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Interactive video lesson plan for: Educating Game Designers - Too Much "Game" at Game Schools - Extra Credits

Activity overview:

When students complain that their school didn't prepare them and designers report they give no special weight to job applicants with a design degree, something has gone wrong. A rigorous liberal arts education combined with ongoing project courses may give students the social and intellectual skills that systems and design courses alone cannot. (---More below)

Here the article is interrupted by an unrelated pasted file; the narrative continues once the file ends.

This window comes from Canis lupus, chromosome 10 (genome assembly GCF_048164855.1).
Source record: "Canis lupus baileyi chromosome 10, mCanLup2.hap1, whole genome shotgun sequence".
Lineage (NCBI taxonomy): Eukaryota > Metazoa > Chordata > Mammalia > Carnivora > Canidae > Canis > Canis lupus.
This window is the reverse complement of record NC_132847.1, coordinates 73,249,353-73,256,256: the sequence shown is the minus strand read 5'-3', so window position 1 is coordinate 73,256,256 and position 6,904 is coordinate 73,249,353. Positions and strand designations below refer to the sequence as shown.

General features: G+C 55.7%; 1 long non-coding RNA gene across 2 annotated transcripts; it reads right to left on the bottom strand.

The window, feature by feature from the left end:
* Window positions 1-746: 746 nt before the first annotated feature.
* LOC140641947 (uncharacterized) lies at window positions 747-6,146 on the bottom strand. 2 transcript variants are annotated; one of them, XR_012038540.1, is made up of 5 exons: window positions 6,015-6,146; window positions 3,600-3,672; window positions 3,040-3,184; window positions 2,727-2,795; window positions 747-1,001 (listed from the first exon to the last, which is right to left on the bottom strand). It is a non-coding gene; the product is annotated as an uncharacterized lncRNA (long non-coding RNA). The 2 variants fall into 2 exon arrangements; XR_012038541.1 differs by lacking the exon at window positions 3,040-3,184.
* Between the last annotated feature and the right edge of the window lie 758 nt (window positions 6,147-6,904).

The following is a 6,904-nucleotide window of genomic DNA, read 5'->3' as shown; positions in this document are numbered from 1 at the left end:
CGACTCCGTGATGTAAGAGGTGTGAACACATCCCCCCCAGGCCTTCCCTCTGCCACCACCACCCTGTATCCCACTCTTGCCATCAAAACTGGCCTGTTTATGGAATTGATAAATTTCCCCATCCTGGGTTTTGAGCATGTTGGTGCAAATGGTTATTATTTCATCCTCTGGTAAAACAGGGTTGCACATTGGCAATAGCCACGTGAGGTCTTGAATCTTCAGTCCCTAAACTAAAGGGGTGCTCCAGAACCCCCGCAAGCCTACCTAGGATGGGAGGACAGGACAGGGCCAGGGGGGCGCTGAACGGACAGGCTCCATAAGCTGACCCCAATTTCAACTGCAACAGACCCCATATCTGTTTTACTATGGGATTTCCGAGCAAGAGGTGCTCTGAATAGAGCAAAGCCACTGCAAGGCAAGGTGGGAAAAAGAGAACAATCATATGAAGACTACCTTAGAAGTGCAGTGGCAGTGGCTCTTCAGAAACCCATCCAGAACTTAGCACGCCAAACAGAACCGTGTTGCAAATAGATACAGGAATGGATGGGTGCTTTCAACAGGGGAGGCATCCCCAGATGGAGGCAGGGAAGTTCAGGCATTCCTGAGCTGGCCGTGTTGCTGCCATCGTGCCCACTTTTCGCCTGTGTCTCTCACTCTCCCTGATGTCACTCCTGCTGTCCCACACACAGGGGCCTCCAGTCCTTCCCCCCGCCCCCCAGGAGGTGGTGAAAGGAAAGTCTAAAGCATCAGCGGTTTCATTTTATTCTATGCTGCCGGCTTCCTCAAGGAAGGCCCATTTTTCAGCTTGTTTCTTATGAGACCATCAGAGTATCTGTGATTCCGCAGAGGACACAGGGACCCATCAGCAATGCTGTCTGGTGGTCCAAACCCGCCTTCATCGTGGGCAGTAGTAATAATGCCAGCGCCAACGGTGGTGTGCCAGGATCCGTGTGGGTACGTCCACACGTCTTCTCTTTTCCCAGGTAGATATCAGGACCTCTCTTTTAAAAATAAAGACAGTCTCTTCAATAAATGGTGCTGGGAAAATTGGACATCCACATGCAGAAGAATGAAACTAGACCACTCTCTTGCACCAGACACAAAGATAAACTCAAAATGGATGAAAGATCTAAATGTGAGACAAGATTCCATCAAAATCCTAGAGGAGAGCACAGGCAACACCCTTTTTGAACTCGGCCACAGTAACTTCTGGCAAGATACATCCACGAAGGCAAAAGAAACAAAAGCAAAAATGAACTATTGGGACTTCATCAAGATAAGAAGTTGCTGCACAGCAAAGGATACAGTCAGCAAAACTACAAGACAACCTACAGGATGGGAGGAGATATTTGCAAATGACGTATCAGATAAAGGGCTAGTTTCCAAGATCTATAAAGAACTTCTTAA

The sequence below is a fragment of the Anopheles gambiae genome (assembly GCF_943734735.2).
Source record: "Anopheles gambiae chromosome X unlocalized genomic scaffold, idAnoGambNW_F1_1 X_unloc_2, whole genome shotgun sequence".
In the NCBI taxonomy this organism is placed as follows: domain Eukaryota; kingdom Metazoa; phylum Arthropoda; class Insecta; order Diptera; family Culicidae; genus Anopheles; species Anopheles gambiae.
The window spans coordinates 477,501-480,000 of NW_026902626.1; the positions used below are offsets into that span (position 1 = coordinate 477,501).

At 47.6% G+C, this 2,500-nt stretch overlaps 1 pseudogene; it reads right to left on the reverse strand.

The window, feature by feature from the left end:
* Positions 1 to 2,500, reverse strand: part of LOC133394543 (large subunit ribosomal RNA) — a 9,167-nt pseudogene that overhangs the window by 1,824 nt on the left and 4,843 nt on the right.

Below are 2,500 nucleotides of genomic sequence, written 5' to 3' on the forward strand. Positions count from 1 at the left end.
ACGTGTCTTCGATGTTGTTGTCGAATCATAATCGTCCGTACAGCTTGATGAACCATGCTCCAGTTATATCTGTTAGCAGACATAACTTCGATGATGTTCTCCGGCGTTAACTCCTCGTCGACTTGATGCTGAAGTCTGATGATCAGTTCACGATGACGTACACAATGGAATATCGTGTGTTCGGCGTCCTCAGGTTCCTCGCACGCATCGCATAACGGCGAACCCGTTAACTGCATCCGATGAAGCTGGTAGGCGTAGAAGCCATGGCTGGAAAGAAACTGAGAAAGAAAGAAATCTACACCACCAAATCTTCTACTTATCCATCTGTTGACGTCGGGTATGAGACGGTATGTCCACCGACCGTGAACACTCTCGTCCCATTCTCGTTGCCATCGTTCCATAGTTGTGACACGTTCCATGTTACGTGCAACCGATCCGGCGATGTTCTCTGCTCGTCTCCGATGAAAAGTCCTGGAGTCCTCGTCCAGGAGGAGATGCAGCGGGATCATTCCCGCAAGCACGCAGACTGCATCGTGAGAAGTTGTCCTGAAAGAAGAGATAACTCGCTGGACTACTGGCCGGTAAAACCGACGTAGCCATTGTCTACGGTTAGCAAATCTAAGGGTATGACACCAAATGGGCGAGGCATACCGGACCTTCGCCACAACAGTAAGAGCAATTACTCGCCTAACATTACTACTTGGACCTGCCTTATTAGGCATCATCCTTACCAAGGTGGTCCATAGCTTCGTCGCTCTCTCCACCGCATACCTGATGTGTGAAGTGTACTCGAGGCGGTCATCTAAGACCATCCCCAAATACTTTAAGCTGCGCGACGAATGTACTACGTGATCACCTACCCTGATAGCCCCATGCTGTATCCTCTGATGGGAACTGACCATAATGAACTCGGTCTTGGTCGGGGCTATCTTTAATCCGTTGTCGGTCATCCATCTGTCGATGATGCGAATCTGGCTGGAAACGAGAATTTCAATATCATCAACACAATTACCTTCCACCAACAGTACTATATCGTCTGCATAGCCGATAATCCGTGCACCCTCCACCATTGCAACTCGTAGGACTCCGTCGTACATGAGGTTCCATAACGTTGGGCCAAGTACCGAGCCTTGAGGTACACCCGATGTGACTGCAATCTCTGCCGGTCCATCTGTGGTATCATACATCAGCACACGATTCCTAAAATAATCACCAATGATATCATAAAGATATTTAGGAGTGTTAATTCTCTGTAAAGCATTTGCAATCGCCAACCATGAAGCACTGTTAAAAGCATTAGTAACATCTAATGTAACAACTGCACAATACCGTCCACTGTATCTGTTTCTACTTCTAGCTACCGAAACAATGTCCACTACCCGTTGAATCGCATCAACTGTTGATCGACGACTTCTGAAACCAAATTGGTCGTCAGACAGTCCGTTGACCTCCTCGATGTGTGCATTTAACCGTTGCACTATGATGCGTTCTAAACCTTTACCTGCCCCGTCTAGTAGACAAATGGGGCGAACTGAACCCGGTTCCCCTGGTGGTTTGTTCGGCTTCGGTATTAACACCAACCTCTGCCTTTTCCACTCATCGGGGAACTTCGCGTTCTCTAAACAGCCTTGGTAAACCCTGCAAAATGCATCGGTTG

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Game design degrees are still relatively new, so the question of how to teach them is still being explored. Recently, students who have gone through these programs have had trouble finding jobs, and when they do find jobs, they often find themselves unprepared for the real work of being a designer. On the other side of the equation, designers in charge of hiring have not been impressed with applicants who have degrees. Ultimately, the current education system for game design focuses too much on game skills at the expense of the more broad intellectual capabilities that designers really need. The industry moves so fast that the version of an engine students learn in their freshman year would be obsolete by the time they graduate, and even disciplines like game balance are also tools that the designer is expected to pick up on the job rather than fundamental skills to succeed at it. The ideal skillset, according to many designers, encompasses a broad range of social (communication, collaboration) and intellectual (love of learning, lateral thinking, breadth of knowledge) abilities, plus the ability to harness them (project scope and logical thinking). None of these are game specific skills. Instead, game designers should be put through a rigorous liberal arts program that exposes them to a wide array of disciplines in a challenging, discussion-focused curriculum (with extra emphasis on math). This set of classes should be underlined by ongoing project courses in which students must both work in teams and incorporate elements of other classwork to create games at least once a month. Not only does that help produce more adaptable designers, who can work in teams and bring a wide array of experiences to bear on problem solving, but it also gets them practical experience in building games and a long history of projects to craft their eventual portfolio.

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